The truth is, the benefits of a healthy gut extend far beyond just having an effective digestive tract. If our gut health has been compromised, it contributes to a vicious cycle of mental and emotional stress that triggers digestive problems that in turn causes additional mental and physical stress.

So, what do we do?

Address the Top Four Offenders

While there are several things that impact our gut health, the top four that contribute most to the breakdown are antibiotics, processed foods, sugar, and stress.

Antibiotics: While they address infections and save lives, antibiotics also disrupt the integrity of the intestinal microbiome. Restoring microbial balance following a course of antibiotic therapy is incredibly important—including the use of prebiotics, probiotics, and digestive enzymes.

Processed Foods: Our bodies were not intended to process the amount of chemicals that are in processed foods, and they are terribly destructive on the microbiome. Chemicals also aid in the breakdown of the intestinal walls, which impacts nutrient absorption and contributes to the flow of toxins to the brain. Avoid purchasing and eating processed food as much as possible. Eat primarily whole foods, including lean protein, healthy fats, fruits, and vegetables.

Sugar: Bad bacteria that is in our intestinal tract loves sugar—but it also helps them grow and create an imbalance and often an overgrowth of the bad. Cut back on uses of sugar, including the elimination of any artificial sweeteners. Instead, use honey or pure maple syrup, or Stevia leaf sources that have not been over-processed.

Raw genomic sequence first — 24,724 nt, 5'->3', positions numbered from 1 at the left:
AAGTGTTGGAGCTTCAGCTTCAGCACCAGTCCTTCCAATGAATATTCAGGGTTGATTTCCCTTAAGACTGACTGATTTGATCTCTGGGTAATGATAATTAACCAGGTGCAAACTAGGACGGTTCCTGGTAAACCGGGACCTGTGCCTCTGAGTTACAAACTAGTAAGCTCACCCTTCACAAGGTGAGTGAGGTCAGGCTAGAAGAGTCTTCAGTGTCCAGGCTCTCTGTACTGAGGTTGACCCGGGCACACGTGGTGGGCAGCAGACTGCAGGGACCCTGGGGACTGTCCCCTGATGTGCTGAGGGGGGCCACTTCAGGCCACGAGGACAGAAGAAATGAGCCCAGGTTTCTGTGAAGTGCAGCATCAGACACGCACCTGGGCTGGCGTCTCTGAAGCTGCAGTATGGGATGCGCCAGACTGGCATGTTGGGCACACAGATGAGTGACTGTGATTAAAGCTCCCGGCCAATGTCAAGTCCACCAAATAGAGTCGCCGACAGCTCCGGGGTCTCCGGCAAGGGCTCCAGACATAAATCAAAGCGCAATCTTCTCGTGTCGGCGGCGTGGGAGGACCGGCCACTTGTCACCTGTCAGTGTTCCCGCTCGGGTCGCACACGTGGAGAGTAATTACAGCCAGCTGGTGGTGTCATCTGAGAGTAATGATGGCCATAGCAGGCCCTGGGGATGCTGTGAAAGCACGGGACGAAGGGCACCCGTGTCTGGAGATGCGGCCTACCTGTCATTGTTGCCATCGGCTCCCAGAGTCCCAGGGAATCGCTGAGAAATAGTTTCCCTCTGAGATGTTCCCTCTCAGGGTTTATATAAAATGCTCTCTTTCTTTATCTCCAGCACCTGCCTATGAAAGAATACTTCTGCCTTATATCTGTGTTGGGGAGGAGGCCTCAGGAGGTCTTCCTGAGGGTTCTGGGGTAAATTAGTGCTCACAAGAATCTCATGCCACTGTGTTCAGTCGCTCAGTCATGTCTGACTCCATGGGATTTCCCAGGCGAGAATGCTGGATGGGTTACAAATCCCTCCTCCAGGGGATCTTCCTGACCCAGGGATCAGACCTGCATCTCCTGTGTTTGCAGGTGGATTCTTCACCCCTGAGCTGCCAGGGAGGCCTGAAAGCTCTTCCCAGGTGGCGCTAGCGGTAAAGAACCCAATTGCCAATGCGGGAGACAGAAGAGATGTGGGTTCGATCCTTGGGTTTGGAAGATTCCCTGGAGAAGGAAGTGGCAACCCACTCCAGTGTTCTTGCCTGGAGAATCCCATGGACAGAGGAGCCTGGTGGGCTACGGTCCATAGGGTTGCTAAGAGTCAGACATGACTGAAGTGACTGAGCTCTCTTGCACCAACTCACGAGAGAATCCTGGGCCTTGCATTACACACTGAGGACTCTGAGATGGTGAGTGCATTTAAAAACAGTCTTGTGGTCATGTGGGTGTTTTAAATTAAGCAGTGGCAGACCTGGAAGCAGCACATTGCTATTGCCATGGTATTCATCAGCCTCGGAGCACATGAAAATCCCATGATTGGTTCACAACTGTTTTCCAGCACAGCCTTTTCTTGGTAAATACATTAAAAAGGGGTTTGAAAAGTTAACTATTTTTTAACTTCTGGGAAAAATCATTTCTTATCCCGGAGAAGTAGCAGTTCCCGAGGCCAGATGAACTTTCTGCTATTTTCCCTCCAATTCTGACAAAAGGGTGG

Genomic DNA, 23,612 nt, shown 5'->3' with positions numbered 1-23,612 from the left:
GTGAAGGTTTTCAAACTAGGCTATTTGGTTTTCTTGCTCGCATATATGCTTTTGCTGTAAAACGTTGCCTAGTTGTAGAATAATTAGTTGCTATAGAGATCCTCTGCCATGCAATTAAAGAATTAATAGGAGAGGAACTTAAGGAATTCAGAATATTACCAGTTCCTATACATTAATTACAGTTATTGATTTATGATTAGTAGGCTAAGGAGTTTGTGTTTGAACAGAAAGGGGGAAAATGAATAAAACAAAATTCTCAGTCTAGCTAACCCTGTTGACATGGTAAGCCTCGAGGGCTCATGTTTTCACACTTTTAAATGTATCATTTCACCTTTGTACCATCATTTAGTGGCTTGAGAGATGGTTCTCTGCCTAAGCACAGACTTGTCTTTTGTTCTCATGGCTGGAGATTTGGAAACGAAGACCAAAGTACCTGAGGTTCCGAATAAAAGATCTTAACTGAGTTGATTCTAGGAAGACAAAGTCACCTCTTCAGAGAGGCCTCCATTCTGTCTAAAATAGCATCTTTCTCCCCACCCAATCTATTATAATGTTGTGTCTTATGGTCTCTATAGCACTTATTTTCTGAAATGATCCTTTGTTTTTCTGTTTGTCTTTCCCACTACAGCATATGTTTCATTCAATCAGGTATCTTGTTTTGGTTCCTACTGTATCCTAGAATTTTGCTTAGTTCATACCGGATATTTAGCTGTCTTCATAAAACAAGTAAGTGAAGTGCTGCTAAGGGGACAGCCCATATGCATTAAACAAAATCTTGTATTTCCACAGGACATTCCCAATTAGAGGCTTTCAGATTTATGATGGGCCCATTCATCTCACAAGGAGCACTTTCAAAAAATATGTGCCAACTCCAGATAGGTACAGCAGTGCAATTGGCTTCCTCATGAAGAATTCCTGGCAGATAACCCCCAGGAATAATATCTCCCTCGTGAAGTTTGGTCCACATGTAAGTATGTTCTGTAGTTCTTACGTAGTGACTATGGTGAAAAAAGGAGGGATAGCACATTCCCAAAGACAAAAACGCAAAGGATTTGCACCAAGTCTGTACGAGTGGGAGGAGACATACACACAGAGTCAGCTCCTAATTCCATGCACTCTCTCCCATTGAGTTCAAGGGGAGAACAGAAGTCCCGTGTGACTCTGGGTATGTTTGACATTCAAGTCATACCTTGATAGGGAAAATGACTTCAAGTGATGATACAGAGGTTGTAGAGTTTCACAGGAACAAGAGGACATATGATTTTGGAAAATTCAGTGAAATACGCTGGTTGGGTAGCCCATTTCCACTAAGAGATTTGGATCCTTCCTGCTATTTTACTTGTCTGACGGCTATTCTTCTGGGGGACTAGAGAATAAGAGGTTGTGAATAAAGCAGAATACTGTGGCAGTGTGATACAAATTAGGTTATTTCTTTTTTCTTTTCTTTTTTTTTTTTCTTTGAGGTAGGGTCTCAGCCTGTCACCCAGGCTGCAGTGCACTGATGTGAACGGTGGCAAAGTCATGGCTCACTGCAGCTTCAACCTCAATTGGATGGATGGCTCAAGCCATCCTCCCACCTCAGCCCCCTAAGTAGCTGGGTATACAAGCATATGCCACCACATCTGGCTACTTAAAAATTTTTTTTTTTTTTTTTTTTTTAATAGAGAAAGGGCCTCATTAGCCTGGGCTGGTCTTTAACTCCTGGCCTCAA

Stress: In extremely serious cases, those with stress-induced gastrointestinal problems should seek professional help to learn effective ways to cope with stress. Those who are dealing with everyday stress may want to start by managing stress through meditation, making time for exercise, listening to calming music, and spending time relaxing at the end of a busy day.

Restore Microbiome Balance

Support your healthy gut microbiome by weeding out contaminants, seeding with probiotics, feeding the good microbes with prebiotics, and protecting with a daily multivitamin.*

While the gut microbiome and its impact on overall health is continuing to be widely studied, there is already mounting scientific evidence supporting the fact that having and protecting a healthy microbiome can have a significant impact on our health—mental, emotional, and physical.

* Many probiotic products promise high CFU counts, but use cheap, ineffective strains that have little to no impact on the microbiome. For a recommendation on quality and effective probiotics, prebiotics, digestive enzymes, vitamins, and health supplements, contact Wendy Bost.

WENDY BOST is a Certified Health Coach and Independent Ambassador with Plexus Worldwide. Wendy offers supplement consulting to clients throughout the United States and Canada, helping individuals who are struggling to meet their health, nutrition, weight-management, and other wellness goals and objectives. Contact Wendy with questions about the gut-brain connection, health supplements, and/or resolving health issues naturally by addressing root cause issues, including balancing blood sugar, improving gut health, and reducing inflammation.